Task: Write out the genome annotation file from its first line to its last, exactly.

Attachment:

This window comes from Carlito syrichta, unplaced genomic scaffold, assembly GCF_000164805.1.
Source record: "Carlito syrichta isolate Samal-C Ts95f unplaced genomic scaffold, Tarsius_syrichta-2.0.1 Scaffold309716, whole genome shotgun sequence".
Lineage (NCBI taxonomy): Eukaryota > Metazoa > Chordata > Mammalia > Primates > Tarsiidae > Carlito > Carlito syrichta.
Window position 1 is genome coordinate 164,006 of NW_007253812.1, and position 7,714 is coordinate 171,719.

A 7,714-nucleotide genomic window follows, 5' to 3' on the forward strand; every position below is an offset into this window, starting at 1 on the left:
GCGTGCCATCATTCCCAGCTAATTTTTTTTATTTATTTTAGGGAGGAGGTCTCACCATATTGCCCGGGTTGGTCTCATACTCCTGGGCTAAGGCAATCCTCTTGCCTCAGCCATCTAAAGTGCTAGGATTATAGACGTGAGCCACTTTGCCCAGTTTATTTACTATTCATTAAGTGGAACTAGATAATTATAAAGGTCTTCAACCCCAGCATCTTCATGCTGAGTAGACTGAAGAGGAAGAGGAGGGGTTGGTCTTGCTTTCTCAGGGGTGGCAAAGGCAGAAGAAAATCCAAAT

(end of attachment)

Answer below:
This window comes from Carlito syrichta, unplaced genomic scaffold, assembly GCF_000164805.1.
Source record: "Carlito syrichta isolate Samal-C Ts95f unplaced genomic scaffold, Tarsius_syrichta-2.0.1 Scaffold309716, whole genome shotgun sequence".
Lineage (NCBI taxonomy): Eukaryota > Metazoa > Chordata > Mammalia > Primates > Tarsiidae > Carlito > Carlito syrichta.
Window position 1 is genome coordinate 164,006 of NW_007253812.1, and position 7,714 is coordinate 171,719.

A 7,714-nucleotide genomic window follows, 5' to 3' on the forward strand; every position below is an offset into this window, starting at 1 on the left:
GCGTGCCATCATTCCCAGCTAATTTTTTTTATTTATTTTAGGGAGGAGGTCTCACCATATTGCCCGGGTTGGTCTCATACTCCTGGGCTAAGGCAATCCTCTTGCCTCAGCCATCTAAAGTGCTAGGATTATAGACGTGAGCCACTTTGCCCAGTTTATTTACTATTCATTAAGTGGAACTAGATAATTATAAAGGTCTTCAACCCCAGCATCTTCATGCTGAGTAGACTGAAGAGGAAGAGGAGGGGTTGGTCTTGCTTTCTCAGGGGTGGCAAAGGCAGAAGAAAATCCAAAT